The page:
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Selecting a Research Topic

This guide provides tips on how to select a topic for a research project and how to narrow it down.

Why should I narrow my research topic?

If you have a need to conduct research for a course at any level, you should understand the significance of narrowing down your research topic.  Reasons for narrowing down a research topic are:

  • The field you are studying is much too broad, so you cannot formulate a research question or hypothesis from it.
  • You are not quite sure what you want to cover in your research project/paper.
  • You feel overwhelmed by the research topic you have already selected.
  • Your assignment requires you to research a topic that has not yet been covered (research gap).

Considerations

Before you begin your search for a research topic, there are some things to consider that could impact the topic you choose:

  • Review the assignment's instructions:
    • In what field of study is your assignment?  In what course is your project?
    • Does your assignment require you to research a specific topic within a particular discipline?
    • How narrow or broad does your topic need to be?
  • Identify your audience:
    • Who will be reading your paper?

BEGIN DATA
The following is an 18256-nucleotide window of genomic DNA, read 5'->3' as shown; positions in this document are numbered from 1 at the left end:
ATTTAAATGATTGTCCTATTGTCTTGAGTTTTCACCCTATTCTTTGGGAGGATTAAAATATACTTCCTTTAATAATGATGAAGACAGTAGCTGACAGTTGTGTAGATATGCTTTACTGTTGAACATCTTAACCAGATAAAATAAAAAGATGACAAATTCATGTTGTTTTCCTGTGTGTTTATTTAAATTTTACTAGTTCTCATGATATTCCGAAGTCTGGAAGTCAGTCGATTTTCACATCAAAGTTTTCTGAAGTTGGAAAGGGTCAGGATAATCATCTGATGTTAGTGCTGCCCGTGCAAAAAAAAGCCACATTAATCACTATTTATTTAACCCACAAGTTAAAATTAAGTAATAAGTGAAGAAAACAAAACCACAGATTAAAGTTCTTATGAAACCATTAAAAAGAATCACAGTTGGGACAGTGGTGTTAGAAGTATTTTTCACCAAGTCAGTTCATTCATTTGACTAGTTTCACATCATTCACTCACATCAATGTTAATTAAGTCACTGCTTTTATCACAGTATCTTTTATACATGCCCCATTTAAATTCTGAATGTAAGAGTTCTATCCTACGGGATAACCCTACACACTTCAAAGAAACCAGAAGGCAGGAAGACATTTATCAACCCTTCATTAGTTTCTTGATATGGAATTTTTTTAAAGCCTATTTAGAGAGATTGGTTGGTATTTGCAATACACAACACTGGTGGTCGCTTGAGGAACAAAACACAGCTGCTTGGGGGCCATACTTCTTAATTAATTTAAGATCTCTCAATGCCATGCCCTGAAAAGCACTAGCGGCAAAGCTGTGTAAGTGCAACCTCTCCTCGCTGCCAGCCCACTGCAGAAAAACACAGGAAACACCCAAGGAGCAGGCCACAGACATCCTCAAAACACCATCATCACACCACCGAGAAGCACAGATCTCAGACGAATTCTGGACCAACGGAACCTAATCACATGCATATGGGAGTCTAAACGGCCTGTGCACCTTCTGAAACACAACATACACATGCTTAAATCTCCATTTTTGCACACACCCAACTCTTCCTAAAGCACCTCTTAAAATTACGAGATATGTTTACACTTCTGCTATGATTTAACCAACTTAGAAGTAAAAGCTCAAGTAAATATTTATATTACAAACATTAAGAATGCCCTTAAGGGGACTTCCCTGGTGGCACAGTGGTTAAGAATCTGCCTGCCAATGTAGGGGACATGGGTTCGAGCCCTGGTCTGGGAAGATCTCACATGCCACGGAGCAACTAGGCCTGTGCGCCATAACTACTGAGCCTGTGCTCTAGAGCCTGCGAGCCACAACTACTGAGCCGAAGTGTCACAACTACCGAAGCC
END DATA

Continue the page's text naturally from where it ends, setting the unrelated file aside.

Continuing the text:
• Will you be presenting your project to an audience?
  • Identify the type/style of paper:
    • What type of paper are you writing?  This may determine the scope of your topic.

Topic Selection Process

The process of narrowing down a research topic can be illustrated by the image below ("Choosing & Using Sources," 2016).  It illustrates the process of thinking about all potential research topics, then narrowing it down to a specific research question.  This diagram can assist you in determining your topic because it illustrates how all possible topics and subjects transform into your final research topic.  It is also recommended that you refer to your assignment instructions for guidance on topic selection.

A Venn diagram of concentric circles to show narrowing from all possible topics to a specific research question.

 

All possible topics: Represents all potential topics in your field of discipline.  This is often overwhelming, so it is typical to rule out irrelevant topics to create a "smaller" pool of topics.

Assigned topic: This is a combination of determining topics that are interesting to you and that fulfill your assignment requirements.  You might have more than one topic, so you may need to narrow them down further.

Topic narrowed by initial exploration: This results from conducting preliminary research on your assigned topic(s).  During this process, you will learn more about the topics you are considering.  From there, you can determine if the topic is still of interest.

Topic narrowed to research question(s): From the information you have learned in your preliminary research, you formulate a research question that identifies what your paper/project will attempt to discover.

The video below from Wilsey Library demonstrates how to narrow down a general research topic.